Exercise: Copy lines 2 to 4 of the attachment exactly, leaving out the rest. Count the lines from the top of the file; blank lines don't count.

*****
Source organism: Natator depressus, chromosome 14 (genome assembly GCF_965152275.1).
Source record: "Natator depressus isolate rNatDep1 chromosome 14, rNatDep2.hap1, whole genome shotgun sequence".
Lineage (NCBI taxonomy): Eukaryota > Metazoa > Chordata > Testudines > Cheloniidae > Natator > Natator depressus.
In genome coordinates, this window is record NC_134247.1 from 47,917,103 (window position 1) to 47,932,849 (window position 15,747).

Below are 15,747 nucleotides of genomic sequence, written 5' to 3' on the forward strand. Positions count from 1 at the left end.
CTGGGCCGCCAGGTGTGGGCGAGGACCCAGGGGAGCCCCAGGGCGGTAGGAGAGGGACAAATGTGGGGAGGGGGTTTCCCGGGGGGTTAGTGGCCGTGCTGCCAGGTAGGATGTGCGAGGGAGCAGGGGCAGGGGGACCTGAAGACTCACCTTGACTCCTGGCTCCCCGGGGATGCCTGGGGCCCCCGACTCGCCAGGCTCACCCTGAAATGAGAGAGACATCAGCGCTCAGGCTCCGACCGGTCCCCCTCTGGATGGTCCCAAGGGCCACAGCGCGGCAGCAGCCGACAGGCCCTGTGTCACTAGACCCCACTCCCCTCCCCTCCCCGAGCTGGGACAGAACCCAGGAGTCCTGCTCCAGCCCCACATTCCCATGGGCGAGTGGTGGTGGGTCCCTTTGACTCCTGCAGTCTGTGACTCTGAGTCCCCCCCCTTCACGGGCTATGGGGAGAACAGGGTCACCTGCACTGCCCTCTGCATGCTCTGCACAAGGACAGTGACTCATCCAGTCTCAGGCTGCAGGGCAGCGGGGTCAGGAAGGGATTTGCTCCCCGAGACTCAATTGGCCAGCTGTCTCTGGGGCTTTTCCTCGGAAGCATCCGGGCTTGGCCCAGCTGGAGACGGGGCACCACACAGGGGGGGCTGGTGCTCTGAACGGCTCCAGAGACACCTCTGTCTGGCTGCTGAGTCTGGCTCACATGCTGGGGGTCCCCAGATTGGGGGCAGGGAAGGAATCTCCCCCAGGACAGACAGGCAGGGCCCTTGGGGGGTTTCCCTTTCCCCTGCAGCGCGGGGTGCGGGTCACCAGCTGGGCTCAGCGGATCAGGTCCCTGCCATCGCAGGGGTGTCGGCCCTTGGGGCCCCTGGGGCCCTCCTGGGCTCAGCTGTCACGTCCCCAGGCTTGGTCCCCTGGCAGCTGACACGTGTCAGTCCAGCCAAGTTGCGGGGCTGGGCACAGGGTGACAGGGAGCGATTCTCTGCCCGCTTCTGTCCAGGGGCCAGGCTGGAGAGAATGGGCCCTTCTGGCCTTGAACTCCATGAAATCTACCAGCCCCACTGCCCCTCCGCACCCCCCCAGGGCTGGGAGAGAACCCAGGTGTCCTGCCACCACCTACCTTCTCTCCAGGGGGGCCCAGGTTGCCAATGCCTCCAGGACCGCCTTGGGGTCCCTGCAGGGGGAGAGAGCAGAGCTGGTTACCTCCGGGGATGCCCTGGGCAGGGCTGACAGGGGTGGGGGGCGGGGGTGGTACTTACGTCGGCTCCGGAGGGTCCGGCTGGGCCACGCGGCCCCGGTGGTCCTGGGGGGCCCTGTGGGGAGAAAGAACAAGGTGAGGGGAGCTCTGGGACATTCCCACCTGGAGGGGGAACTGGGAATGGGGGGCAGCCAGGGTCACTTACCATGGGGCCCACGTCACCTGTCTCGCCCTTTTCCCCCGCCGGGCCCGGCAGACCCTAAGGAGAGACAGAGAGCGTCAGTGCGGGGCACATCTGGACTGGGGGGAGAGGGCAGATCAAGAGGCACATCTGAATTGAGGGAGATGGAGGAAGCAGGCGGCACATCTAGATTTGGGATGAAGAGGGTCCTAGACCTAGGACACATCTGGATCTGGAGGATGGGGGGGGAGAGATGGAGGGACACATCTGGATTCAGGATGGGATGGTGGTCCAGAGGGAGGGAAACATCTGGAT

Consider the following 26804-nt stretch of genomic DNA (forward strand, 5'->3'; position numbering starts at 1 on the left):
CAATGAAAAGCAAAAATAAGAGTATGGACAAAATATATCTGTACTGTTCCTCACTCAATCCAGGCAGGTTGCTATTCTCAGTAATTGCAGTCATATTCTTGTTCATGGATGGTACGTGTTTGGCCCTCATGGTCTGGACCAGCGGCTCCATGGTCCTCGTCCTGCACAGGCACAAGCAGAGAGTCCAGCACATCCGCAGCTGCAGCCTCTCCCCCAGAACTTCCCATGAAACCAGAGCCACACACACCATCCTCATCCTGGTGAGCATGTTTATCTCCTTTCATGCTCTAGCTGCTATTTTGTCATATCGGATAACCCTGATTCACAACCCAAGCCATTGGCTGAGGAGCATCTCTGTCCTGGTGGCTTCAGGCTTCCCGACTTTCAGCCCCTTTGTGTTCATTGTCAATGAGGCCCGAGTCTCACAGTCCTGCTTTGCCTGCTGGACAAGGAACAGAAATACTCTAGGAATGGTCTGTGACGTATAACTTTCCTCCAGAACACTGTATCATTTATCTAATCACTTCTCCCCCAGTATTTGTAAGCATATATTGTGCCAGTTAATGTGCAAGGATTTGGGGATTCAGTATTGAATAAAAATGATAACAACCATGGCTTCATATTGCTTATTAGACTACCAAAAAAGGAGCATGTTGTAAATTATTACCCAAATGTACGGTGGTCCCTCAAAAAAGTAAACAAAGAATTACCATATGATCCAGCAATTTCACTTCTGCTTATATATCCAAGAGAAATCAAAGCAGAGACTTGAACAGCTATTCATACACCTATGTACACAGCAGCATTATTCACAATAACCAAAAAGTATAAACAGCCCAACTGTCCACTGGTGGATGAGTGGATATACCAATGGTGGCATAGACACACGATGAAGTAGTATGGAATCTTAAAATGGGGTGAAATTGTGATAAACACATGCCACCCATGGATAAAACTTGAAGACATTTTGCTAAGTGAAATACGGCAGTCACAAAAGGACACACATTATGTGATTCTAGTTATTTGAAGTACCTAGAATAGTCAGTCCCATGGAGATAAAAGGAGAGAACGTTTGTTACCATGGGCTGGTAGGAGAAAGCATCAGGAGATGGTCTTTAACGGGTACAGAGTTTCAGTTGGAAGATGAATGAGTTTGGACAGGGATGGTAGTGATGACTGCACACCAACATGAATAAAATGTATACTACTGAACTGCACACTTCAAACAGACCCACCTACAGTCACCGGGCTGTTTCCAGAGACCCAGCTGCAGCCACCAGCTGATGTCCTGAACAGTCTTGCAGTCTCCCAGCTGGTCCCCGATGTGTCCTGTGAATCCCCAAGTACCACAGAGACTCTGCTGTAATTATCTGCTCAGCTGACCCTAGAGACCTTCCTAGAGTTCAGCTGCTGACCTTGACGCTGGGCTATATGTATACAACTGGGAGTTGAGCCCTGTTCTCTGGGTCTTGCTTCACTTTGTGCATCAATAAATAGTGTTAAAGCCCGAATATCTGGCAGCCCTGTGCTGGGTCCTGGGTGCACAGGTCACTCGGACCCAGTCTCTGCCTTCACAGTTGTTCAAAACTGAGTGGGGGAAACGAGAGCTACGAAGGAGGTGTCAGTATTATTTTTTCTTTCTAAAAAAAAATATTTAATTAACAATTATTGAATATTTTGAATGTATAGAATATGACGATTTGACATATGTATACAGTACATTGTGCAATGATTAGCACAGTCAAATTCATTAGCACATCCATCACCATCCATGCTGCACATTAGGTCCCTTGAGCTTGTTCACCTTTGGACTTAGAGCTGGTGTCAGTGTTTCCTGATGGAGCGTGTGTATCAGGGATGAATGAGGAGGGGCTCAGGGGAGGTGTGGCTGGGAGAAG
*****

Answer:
Source record: "Natator depressus isolate rNatDep1 chromosome 14, rNatDep2.hap1, whole genome shotgun sequence".
Lineage (NCBI taxonomy): Eukaryota > Metazoa > Chordata > Testudines > Cheloniidae > Natator > Natator depressus.
In genome coordinates, this window is record NC_134247.1 from 47,917,103 (window position 1) to 47,932,849 (window position 15,747).